On April 29, 2013 the US Government Accountability Office (GAO) released a report critiquing the US Environmental Protection Agency’s (EPA) efforts under the Toxic Substances Control Act (TSCA) and recommending that EPA take more aggressive steps under TSCA to achieve the agency’s goal of ensuring the safety of chemicals. The GAO report, “EPA Has Increased Efforts to Assess and Control Chemicals, but Could Strengthen Its Approach,” recognized that EPA has made important progress under TSCA since 2009 but concluded that the agency needs to do more to collect needed toxicity and exposure data from chemical manufacturers and processors, as well as more aggressively conduct chemical risk assessments and risk management actions.

The GAO is an independent agency that reviews government programs at the request of Congress and is generally referred to as the "congressional watchdog." The GAO was asked to review EPA’s TSCA activities by Senator Barbara Boxer (D-CA), Senator Tom Udall (D-NM) and Senator Frank Lautenberg (D-NJ). All three serve on the US Senate Committee on Environment & Public Works and are involved in congressional efforts to revise TSCA. In particular, Senator Lautenberg has been a long-time proponent of modernizing TSCA and has introduced several bills to amend TSCA over the years, including, most recently, the Safe Chemical Act of 2013.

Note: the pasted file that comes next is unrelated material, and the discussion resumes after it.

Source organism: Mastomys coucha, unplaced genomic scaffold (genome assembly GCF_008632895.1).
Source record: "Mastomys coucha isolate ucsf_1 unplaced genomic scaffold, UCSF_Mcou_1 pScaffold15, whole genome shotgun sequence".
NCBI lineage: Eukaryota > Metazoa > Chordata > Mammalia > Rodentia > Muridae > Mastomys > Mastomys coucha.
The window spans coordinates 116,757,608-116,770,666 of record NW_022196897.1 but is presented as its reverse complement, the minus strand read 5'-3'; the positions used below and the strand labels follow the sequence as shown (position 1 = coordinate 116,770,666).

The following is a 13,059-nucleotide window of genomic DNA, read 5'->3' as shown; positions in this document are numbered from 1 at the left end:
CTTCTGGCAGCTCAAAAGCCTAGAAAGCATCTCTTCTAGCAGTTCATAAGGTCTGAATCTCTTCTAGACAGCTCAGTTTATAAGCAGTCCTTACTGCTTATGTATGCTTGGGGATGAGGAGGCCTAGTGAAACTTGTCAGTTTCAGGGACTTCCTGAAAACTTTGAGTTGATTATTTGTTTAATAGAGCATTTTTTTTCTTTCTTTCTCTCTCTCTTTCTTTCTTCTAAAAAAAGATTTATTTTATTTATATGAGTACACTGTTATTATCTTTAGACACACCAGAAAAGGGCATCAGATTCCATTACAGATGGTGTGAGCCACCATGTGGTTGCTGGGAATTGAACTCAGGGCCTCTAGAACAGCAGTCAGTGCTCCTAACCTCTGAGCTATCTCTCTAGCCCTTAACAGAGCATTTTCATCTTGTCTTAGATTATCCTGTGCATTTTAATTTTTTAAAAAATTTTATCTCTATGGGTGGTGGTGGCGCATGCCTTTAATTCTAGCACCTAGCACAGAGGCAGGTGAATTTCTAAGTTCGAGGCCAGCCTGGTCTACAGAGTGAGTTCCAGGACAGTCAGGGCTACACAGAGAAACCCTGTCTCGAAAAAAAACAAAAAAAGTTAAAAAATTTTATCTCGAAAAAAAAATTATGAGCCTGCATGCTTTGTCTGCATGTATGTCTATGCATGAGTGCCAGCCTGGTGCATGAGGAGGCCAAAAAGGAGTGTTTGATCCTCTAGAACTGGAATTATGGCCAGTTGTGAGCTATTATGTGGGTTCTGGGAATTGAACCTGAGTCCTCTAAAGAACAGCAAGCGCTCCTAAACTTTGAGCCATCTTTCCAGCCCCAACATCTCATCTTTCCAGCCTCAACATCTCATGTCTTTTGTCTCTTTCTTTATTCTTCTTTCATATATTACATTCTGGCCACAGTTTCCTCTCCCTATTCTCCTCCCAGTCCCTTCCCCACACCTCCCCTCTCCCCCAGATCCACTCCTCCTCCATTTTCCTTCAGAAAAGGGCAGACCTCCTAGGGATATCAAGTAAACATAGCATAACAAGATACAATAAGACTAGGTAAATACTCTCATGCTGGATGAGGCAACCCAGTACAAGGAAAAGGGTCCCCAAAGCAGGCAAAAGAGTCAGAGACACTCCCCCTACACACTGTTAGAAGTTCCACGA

The GAO conducted its review between December 2011 and March 2013, and focused on the “new approach” EPA has taken to “managing chemicals within its existing TSCA authorities” since the beginning of the Obama Administration in 2009. The GAO noted that EPA “has made progress” implementing its new approach by increasing efforts to (i) obtain toxicity and exposure data, (ii) assess risks posed by chemicals, (iii) discourage the use of some chemicals and (iv) expand public access to some chemical information. The GAO concluded, however, that “the results of EPA’s activities, in most cases, have yet to be realized.”

EPA’s Efforts to Collect Toxicity and Exposure Data

The GAO complimented EPA’s recent efforts to collect chemical toxicity and exposure data, noting that since 2009 EPA has required companies to test 34 chemicals under TSCA and has announced plans to require testing for another 23 chemicals under TSCA §8. This contrasts with the fact that from 1976, when TSCA was enacted, until 2009 EPA promulgated test rules under TSCA for only 197 chemicals. The GAO reported that, according to EPA, “it can take, on average 3 to 5 years for the agency to promulgate a test rule and an additional 2 to 2 ½ years for the companies to provide the data once EPA has requested them.”

While acknowledging EPA’s recent efforts, the GAO criticized EPA for not requiring companies to provide to EPA the toxicity and exposure data the companies must submit to the European Chemicals Agency (ECHA) on the chemicals the companies manufacture or process in, or import into, the US. Under the European Union’s chemical legislation (called Registration, Authorization and Evaluation of Chemicals (REACH)), companies must submit a range of data to ECHA and receive approval from ECHA to manufacture and market their products there. EPA has signed a “Statement of Intent” with ECHA for cooperation and information-sharing, but the GAO pointed out that EPA has not obtained any data from ECHA that is not already in the public domain or sought a formal agreement with ECHA for more comprehensive data. Moreover, EPA has not issued a rule under TSCA §8 requiring companies to submit the ECHA data to EPA.